August 01, 2006

Between good and evil

I sat down to read today's Science Times, thinking that this article on sibilants (D5 in print) might be interesting (it wasn't). Instead, what I found interesting were the letters to the editor on the facing page (D4 in print), in particular the large number of letters concerning this article in last week's Science Times (which I hadn't read until after reading the letters). The article is "Faith, Reason, God and Other Imponderables", by Cornelia Dean, and is one of those collective, superficial reviews of several recent books clustering around a certain topic, the topic in this case being the (supposed) conflict between religion and science. I comment here on four of those letters, two of which involve interesting examples of linguification.

One of the letters I found interesting was a very short one from Doug Fox from Trumbull, CT. Mr. Fox refers to the following passage from the article:

Of course, just as the professors of faith cannot prove (except to themselves) that God exists, the advocates for atheism acknowledge that they cannot prove (not yet, anyway) that God does not exist.

Mr. Fox writes:

Since the existence of God can be neither proved nor disproved, the only possible position for a scientist is agnosticism.

This seems like a perfectly logical argument: until something is proven or disproven to exist, a rational scientist should believe neither in its existence nor in its nonexistence. (Let's put aside the fact that beliefs and hunches are often, if not invariably, what lead scientists to go about coming up with ways to prove or disprove things -- in other words, science arguably progresses because of the beliefs of scientists, not despite them.)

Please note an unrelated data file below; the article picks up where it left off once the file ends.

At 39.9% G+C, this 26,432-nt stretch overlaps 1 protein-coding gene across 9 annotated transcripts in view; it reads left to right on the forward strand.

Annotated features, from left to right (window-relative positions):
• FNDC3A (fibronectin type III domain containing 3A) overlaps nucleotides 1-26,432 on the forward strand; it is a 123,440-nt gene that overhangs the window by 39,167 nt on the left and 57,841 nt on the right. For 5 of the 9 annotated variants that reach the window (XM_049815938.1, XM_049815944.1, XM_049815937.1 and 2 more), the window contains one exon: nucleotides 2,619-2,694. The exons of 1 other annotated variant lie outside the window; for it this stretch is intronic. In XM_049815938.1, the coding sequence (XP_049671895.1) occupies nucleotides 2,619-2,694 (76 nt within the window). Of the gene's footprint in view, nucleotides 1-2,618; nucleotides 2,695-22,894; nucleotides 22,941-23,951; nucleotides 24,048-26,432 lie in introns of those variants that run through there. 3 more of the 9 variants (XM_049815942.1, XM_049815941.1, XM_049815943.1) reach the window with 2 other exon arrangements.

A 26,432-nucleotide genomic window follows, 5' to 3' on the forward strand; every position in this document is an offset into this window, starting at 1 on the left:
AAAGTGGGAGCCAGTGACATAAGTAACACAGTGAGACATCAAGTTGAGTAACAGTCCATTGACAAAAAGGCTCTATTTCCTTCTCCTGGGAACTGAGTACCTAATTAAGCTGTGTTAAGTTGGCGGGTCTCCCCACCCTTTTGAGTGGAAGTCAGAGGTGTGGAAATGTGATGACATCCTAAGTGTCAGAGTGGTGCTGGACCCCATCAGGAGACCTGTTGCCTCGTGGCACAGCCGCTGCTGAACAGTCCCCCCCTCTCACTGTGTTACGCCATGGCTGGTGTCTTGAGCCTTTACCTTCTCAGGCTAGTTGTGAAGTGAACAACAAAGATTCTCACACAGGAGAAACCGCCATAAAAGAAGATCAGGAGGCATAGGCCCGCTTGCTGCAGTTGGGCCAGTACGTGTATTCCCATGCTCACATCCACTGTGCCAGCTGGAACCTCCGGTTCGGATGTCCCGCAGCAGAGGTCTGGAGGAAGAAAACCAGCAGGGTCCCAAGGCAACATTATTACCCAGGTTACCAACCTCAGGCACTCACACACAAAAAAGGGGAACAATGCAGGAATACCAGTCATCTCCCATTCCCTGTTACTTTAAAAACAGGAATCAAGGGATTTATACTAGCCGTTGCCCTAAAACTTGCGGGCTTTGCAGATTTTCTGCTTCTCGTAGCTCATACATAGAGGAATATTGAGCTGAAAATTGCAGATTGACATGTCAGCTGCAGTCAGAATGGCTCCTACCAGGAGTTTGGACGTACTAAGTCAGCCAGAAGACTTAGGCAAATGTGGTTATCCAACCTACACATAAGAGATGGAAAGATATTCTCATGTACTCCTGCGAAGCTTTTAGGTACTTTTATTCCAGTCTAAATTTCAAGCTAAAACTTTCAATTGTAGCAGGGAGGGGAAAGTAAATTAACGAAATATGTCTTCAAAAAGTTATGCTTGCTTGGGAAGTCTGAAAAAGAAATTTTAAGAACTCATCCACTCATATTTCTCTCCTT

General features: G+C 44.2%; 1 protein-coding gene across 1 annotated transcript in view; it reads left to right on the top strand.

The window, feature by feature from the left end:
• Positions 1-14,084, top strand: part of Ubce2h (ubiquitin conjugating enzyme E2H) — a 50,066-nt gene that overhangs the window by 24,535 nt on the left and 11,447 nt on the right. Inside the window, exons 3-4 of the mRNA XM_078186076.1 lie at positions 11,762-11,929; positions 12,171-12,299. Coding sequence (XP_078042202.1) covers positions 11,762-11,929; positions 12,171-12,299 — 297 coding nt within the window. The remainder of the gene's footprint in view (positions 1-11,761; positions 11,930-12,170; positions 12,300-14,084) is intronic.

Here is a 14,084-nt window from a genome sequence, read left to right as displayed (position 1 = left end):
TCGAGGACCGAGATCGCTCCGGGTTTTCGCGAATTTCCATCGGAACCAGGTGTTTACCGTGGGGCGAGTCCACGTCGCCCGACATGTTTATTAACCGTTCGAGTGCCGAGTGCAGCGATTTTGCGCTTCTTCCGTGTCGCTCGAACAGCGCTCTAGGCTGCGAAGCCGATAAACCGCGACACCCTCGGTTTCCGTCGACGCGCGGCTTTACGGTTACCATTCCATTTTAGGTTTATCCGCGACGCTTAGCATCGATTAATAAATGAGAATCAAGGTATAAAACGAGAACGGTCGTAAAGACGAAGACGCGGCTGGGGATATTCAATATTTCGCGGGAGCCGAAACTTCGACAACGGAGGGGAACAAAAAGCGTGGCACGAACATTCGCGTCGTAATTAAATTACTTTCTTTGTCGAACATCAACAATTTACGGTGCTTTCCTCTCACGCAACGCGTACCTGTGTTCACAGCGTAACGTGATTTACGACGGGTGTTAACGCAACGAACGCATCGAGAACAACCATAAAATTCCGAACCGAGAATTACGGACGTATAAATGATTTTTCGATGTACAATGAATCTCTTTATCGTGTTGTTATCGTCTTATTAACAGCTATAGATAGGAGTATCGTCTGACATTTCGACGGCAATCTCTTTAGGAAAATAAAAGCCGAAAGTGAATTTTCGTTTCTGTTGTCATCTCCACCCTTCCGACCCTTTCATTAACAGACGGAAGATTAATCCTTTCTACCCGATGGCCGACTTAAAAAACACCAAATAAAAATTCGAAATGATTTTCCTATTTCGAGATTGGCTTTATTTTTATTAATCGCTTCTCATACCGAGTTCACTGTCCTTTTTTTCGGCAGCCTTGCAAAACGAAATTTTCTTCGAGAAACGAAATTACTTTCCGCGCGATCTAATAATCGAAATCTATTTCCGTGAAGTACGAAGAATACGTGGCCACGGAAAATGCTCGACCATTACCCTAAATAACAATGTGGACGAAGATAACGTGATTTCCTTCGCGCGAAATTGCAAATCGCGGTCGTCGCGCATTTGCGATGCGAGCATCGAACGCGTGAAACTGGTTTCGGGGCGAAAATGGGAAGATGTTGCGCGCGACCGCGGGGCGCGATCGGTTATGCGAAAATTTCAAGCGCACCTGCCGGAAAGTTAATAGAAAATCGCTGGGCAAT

However, there's a presuppositional catch to Mr. Fox's argument: that the existence or nonexistence of God, as opposed to anything else, is particularly deserving of attention. As Derek Lessing of Erdenheim, PA points out in his letter, there are plenty of imaginable things the existence of which can be neither proven nor disproven, yet nobody bothers coming up with fence-riding positions (or terms) like agnosticism to characterize their views on the matter.

(In general, Mr. Lessing's letter challenges the perceived substance of the claim that the existence of God can be neither proved nor disproved, citing an interesting thought experiment proposed by Carl Sagan: we cannot prove or disprove the existence of "a special dragon in [Sagan's] garage -- invisible, incorporeal, breathing fire with no heat and floating in the air", but still we feel that there's a significant difference between belief and disbelief in such a dragon: disbelief is rational, belief is irrational. What's different about God?)

In another letter, from William Horwitz of Irvington, NY, we find the first interesting example of linguification (emphasis added):

It is striking that in "Faith, Reason, God" the term "agnostic" was never used. To many who embrace the as yet incomplete state of human knowledge, the role of humanity in forging a mature morality of its own and an acceptance of the mystery of existence, religion and atheism are two sides of the same coin, both rooted in an epistemology that posits unwarranted certainty and both worthy of a pox on both their houses. It's a shame the article made no attempt to distinguish between atheism and agnosticism.